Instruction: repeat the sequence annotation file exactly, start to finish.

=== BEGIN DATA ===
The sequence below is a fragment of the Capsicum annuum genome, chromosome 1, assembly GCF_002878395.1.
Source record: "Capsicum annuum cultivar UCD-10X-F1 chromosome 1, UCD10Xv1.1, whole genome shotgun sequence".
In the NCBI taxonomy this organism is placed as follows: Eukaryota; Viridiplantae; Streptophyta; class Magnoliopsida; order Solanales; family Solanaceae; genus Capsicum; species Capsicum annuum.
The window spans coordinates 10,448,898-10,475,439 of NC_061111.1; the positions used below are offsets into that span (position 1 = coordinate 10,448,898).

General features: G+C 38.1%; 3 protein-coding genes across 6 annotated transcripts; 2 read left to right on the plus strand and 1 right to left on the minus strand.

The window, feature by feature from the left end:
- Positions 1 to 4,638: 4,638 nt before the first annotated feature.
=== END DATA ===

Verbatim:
The sequence below is a fragment of the Capsicum annuum genome, chromosome 1, assembly GCF_002878395.1.
Source record: "Capsicum annuum cultivar UCD-10X-F1 chromosome 1, UCD10Xv1.1, whole genome shotgun sequence".
In the NCBI taxonomy this organism is placed as follows: Eukaryota; Viridiplantae; Streptophyta; class Magnoliopsida; order Solanales; family Solanaceae; genus Capsicum; species Capsicum annuum.
The window spans coordinates 10,448,898-10,475,439 of NC_061111.1; the positions used below are offsets into that span (position 1 = coordinate 10,448,898).

General features: G+C 38.1%; 3 protein-coding genes across 6 annotated transcripts; 2 read left to right on the plus strand and 1 right to left on the minus strand.

The window, feature by feature from the left end:
- Positions 1 to 4,638: 4,638 nt before the first annotated feature.